Mum Hadn't Heard of a Fourth-Degree Vaginal Tear Until She Had One

Mum Hadn't Heard of a Fourth-Degree Vaginal Tear Until She Had One

Fourth-degree vaginal tears are the most severe. They extend through the anal sphincter and into the mucous membrane that lines the rectum (rectal mucosa).

A Fourth-degree vaginal tear usually requires repair with anaesthesia in an operating room, rather than the delivery room, and sometimes needs more specialised repair. 

Kathy Fray, senior Midwife and best-selling maternity author, explains: “Imagine your perineum and its adjoining pelvic floor is like a vase that had been dropped and broken, but then was carefully glued back together, and now closely resembles the original vase, and is fully functional and watertight, just with a few subtle cracks in it.”

The perineum and pelvic floor

Four years ago, when I gave birth to our first baby boy, I chose to have a natural birth without an epidural (I don’t know what I was thinking!). The pain was unbearable.

During the labour, the midwives noticed that my baby’s little hand was on his face, so they considered the need to perform an episiotomy in order to help prevent vaginal tearing. However, by the time they figured out the ‘solution’, my boy was out.

My baby was born after five hours of labour. Only five hours, which was short in comparison to what I’d heard from other mums. That was one of the main factors in how I suffered a fourth-degree vaginal tear – my labour was too short.

Generally, a baby is supposed to come out gradually, but my baby came out so fast, which caused the perineum to stretch, plus his hand was on his face making his head seem bigger. When the doctor told us that I needed surgery immediately, we were absolutely shocked. It was already challenging for us to look after a newborn without family support; everything was on my husband when I had surgery after labour.

Mum Hadn't Heard of a Fourth-Degree Vaginal Tear Until She Had One

Angie’s baby was born in just five hours. | Image source: iStock

Surgery after labour

I was in recovery until midnight following the operation, which was just four hours after my labour.

I imagined my husband trying to settle our baby. I missed my newborn, and I wanted to hold him. I thought I could be a ‘hero’ after natural birth but unfortunately I couldn’t even get up and hold my baby.

It took six months to full recover with weekly physiotherapy sessions. I struggled a lot going to the bathroom, and just like the doctor had warned, I had to wear nappies to prevent unexpected accidents.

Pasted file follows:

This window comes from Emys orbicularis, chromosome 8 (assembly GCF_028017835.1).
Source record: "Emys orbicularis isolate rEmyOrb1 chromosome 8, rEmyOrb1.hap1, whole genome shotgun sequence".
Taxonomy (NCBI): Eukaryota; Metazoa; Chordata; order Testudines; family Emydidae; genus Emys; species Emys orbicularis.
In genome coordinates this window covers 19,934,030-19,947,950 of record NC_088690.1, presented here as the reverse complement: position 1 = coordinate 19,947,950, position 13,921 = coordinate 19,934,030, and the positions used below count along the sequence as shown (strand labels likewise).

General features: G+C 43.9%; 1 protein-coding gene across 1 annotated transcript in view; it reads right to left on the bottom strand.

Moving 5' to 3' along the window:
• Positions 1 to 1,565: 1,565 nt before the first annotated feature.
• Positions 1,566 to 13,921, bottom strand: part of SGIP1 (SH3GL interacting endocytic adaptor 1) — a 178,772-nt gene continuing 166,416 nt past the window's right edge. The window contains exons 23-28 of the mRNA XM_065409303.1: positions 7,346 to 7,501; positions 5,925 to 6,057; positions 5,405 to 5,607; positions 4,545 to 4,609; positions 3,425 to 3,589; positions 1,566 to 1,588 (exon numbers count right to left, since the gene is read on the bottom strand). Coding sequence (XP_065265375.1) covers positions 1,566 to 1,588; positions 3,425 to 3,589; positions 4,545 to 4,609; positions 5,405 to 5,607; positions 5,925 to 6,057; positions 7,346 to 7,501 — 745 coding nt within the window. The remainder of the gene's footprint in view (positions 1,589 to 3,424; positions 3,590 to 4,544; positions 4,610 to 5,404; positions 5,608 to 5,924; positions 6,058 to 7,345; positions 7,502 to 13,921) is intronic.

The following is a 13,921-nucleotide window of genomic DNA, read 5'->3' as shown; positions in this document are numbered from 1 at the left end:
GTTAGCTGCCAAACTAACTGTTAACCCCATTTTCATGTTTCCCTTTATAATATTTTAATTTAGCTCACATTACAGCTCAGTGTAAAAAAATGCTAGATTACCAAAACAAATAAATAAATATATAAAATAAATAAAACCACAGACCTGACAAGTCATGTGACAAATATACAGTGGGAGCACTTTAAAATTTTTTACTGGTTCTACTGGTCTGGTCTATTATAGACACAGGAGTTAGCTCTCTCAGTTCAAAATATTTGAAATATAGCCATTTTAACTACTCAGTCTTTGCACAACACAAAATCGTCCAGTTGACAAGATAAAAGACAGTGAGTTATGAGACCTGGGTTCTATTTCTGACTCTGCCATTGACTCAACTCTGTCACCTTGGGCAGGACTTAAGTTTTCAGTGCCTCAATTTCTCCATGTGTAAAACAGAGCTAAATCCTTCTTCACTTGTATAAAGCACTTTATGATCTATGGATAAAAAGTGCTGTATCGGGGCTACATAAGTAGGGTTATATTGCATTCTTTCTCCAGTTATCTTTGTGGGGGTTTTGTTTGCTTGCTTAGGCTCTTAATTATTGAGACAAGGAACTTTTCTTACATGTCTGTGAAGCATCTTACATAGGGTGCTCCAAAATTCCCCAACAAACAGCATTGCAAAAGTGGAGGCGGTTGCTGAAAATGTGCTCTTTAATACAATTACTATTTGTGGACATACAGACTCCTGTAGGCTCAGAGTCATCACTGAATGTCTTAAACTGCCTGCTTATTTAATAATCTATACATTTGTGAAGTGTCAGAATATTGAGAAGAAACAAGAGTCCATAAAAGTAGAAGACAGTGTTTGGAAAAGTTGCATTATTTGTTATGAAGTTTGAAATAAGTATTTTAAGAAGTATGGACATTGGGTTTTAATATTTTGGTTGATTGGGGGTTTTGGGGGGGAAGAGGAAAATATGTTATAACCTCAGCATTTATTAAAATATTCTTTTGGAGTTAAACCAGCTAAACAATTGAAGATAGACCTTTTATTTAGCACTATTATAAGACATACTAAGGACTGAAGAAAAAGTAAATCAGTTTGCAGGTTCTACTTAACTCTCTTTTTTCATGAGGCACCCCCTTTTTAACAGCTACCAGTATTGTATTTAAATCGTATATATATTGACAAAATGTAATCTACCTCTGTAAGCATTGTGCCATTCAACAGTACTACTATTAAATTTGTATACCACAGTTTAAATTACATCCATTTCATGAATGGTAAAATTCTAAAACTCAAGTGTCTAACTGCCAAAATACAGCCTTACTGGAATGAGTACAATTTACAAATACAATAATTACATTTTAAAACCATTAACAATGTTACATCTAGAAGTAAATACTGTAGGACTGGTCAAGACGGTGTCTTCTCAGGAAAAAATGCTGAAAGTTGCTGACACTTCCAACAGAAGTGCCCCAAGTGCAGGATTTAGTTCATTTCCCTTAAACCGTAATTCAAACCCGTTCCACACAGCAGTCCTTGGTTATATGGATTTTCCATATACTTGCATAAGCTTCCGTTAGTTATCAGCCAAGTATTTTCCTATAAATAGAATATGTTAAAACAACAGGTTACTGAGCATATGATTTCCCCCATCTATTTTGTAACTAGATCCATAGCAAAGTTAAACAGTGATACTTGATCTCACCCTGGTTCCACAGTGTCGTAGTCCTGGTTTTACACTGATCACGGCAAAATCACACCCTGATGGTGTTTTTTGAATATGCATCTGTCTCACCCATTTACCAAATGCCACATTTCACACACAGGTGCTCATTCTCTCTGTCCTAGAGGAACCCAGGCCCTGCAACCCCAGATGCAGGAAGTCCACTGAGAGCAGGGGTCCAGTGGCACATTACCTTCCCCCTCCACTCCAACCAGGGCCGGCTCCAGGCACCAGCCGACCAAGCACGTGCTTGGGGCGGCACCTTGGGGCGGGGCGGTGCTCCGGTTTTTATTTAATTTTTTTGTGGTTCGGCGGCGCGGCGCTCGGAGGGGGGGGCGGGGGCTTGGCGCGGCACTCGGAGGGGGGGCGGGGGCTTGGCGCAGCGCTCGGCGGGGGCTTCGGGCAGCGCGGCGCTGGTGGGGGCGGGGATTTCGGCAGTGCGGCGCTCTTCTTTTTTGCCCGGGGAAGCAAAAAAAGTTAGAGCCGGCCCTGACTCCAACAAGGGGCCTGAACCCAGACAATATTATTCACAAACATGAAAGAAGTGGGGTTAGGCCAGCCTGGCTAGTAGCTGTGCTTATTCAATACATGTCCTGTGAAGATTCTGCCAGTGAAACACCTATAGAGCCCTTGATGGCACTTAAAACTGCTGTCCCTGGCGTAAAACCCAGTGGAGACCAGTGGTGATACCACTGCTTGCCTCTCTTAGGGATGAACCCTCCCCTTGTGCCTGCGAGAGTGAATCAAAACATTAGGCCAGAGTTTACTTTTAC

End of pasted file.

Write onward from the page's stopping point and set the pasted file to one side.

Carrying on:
The worst thing was that I couldn’t get up to breastfeed my baby. I had to lie down on the bed with him so that I could breastfeed. My husband got me a doughnut cushion to assist me, but it didn’t help much to reduce the pain, so I had to lie down to minimise muscle stretches. This continued for about six months.

I had severe anxiety and depression due to this. Some mum friends suggested I seek legal advice, suggesting the hospital should not have hesitated to perform an episiotomy.

“They are wrong,” says Fray. “It is now very ‘old school’ and no longer ‘best practice’ in obstetric care to do prophylactic episiotomies – preventative ‘cuts’. That intervention was performed a lot for some time thought as being an effective way to ‘prevent bad tears’, but the outcomes were very conclusive that overall doing so habitually created more problems for women.”

“In general terms these days, unless the perineum is extremely taut and unyielding as I have seen with the likes of palates instructors and horse-riders, and so long as the baby’s heart-rate isn’t in foetal distress, then routine episiotomies should not be done as statistically, they do more harm than good.”

Fourth-degree vaginal tear

Angie had to lie down to breastfeed her baby. | Image source: iStock

Pregnancy after a fourth-degree tear

When my baby was just six months old and I had just recovered physically, we discovered I was pregnant again. While it was welcome news, it was a surprise to us both.

Fray explains: “That means a healthy sign that sexual function was returning to normal.”

We had been advised to plan our next pregnancy carefully, and to allow for a minimum of 18 months between births for my body to heal. By falling pregnant so soon, I had put myself at risk again, so the doctor insisted we book in for a planned caesarean.

“Giving birth vaginally again could be like intentionally dropping that vase again, but we won’t know until it happens, but it could be left with irreparable damage,” Fray says.

“The doctors wouldn’t have been keen for the growing size of your womb to be adding weight onto your healing pelvic floor.”

Surprisingly, I had a speedy recovery after the second birth. At just one month postpartum, I was able to hold my two babies.

I think the doctors and midwives had done a great job. And despite the physical injuries, I have never regretted having a vaginal birth the first time around.

As a mum, I truly understand what “no pain no gain” means. By the end of the day, it is all worth it!

This article was first published in Kidspot and republished on theAsianparent with permission.


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